Snow day! The art of Snowdown

By Rumtumtummers

League of Legends doesn’t need to be all grimdark, all the time. There’s more to life than slugging it out on the Rift; putting champions in less-than-serious situations is one of the things that makes League so uniquely… League. Where would we be without Pool Party Graves, Sinful Succulence Morgana, or AstroNautilus?

We knew that we wanted to keep this sense of fun front and center with this year’s Snowdown. And since nothing is more fun than a snow day, artists and visual designers started with one simple question: What happens when League’s champs take a day off to engage in a little snow-to-snow combat?

School’s canceled!

“When I was a kid, I was all about snowball fights,” says visual designer Kelly Aleshire. “Snow days were awesome. There’s a sense of, ‘I was supposed to do something today, but now I get to have fun instead.'” Communicating that feeling to players was key goal for the teams working on Snowdown. Whether through Syndra’s oversized earmuffs, Bard’s penguin-ified meeps, or the somewhat-goofy snowplow super minions, the main focus was on making things feel uniquely fun.

Bard’s Snowdown concept finalised and ready for production

Concept artist Wesley Keil explains, “It’s one of those light-hearted, zany things where you can step away from the serious stuff.” With this year’s Snowdown, “the team wanted to create something really playful,” emphasises Aleshire, “so the feedback was mostly centered on hitting that ideal without going too over-the-top.” Each concept went through several iterations as artists worked to find something that felt right for the overall theme but still fit the champion. Gnar might wear a winter cap, for example, but he still needs to feel like Gnar.

Skins ideation often involves creating several concepts for each champion

This year’s Snowdown was made more complicated by the inclusion of Snowdown minions. While minions are less complex than champions, their simplicity brings its own flavor of difficulty. Says Keil, “They have to read clearly; there are a lot of gameplay ramifications -- what happens when there are a ton of them on screen, etc.” Just as the team needed to balance the skins between the Snowdown theme and the core personality of each champion, the minions needed to be clearly Snowdown without hampering actual gameplay. Fun’s no fun if it creates confusion in the game, after all.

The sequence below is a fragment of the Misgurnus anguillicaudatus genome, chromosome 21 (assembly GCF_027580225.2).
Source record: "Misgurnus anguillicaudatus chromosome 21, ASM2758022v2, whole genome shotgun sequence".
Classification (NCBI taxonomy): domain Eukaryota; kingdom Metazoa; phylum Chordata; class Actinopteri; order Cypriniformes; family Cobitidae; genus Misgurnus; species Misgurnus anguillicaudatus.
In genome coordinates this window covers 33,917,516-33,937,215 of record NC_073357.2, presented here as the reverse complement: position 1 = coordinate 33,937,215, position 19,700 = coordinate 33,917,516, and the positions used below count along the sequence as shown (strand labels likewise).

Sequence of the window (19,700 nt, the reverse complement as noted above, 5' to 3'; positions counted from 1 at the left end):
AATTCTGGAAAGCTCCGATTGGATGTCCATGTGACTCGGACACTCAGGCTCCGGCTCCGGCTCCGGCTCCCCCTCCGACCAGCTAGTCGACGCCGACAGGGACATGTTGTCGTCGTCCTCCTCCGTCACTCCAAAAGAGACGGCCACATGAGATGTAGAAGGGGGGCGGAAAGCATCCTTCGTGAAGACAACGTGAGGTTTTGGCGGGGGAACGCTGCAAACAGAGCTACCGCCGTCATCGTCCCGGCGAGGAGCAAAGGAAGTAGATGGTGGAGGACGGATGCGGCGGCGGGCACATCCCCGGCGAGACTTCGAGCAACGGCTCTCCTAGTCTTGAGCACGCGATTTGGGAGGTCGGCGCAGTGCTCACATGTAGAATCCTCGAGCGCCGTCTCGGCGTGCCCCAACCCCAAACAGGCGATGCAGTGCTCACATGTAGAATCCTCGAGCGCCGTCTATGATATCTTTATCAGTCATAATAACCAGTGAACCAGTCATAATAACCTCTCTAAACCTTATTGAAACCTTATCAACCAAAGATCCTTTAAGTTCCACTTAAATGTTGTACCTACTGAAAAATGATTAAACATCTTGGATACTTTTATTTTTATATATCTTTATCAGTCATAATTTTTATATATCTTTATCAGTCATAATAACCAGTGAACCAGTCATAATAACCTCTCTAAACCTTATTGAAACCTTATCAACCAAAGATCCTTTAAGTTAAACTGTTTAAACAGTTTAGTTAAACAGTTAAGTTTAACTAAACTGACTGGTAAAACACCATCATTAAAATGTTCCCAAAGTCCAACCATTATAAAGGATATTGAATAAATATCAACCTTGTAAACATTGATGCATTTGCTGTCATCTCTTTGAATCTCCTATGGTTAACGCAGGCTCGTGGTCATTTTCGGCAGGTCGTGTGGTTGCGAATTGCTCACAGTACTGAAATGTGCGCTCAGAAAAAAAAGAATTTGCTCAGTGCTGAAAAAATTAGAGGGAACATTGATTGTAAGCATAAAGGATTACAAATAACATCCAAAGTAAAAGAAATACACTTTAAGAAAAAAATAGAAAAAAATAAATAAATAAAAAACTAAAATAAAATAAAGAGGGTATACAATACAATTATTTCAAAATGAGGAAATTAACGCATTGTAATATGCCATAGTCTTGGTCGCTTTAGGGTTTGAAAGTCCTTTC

Early concept work shows different ideas for Snowdown minions

Finally, the splash is perhaps the most clear distillation of Snowdown as an idea, showing off the skins while capturing the personality of each champion and communicating the overall theme of fun in the snow. “Bard, for example, is kind of aloof,” says Aleshire. “He’s not super worried about humans or the universe as we see it, so he’s just in his own little world sharing some cocoa with a Meep. Gnar has a hyperactive attitude, so he’s distracted and chasing a Meep instead of helping.” Syndra, a more focused champion, is ready to start the next volley and/or claim victory. The splash bears the responsibility of bringing everything together in one image that tells the whole story.

    We have this moment every now and then, where a bunch of serious characters take a day off and play in the snow.

The result is a collection of skins and goodies that embody the idea of a laid-back winter hangout. “We have this moment every now and then, where a bunch of serious characters take a day off and play in the snow,” concludes Aleshire. “Hopefully we capture that and give players the same feelings I remember from tossing snowballs at my friends.”

3 years ago

Tagged with: 
Snowdown, Bard, Gnar, Syndra

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